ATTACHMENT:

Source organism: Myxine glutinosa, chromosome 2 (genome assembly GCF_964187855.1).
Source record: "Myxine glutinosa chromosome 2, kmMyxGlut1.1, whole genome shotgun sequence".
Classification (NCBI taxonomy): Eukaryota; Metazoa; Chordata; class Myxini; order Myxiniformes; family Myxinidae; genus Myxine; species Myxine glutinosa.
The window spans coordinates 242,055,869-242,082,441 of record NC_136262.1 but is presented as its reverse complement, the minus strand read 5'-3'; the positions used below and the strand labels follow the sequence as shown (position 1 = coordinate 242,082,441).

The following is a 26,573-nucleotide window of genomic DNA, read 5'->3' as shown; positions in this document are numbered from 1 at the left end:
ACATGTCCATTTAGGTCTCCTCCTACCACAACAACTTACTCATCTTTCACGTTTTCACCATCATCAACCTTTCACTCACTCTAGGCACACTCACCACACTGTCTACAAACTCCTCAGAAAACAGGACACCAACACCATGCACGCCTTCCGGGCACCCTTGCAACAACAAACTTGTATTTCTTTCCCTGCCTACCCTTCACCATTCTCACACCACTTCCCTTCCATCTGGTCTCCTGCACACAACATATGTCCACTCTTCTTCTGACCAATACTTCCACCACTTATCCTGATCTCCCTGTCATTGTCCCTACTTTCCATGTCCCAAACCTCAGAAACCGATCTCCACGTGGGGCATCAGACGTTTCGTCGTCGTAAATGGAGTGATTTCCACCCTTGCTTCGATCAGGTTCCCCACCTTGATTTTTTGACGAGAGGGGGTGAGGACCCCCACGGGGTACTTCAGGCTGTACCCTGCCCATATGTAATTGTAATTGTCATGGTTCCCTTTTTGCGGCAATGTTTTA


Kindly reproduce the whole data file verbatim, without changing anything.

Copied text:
Source organism: Myxine glutinosa, chromosome 2 (genome assembly GCF_964187855.1).
Source record: "Myxine glutinosa chromosome 2, kmMyxGlut1.1, whole genome shotgun sequence".
Classification (NCBI taxonomy): Eukaryota; Metazoa; Chordata; class Myxini; order Myxiniformes; family Myxinidae; genus Myxine; species Myxine glutinosa.
The window spans coordinates 242,055,869-242,082,441 of record NC_136262.1 but is presented as its reverse complement, the minus strand read 5'-3'; the positions used below and the strand labels follow the sequence as shown (position 1 = coordinate 242,082,441).

The following is a 26,573-nucleotide window of genomic DNA, read 5'->3' as shown; positions in this document are numbered from 1 at the left end:
ACATGTCCATTTAGGTCTCCTCCTACCACAACAACTTACTCATCTTTCACGTTTTCACCATCATCAACCTTTCACTCACTCTAGGCACACTCACCACACTGTCTACAAACTCCTCAGAAAACAGGACACCAACACCATGCACGCCTTCCGGGCACCCTTGCAACAACAAACTTGTATTTCTTTCCCTGCCTACCCTTCACCATTCTCACACCACTTCCCTTCCATCTGGTCTCCTGCACACAACATATGTCCACTCTTCTTCTGACCAATACTTCCACCACTTATCCTGATCTCCCTGTCATTGTCCCTACTTTCCATGTCCCAAACCTCAGAAACCGATCTCCACGTGGGGCATCAGACGTTTCGTCGTCGTAAATGGAGTGATTTCCACCCTTGCTTCGATCAGGTTCCCCACCTTGATTTTTTGACGAGAGGGGGTGAGGACCCCCACGGGGTACTTCAGGCTGTACCCTGCCCATATGTAATTGTAATTGTCATGGTTCCCTTTTTGCGGCAATGTTTTA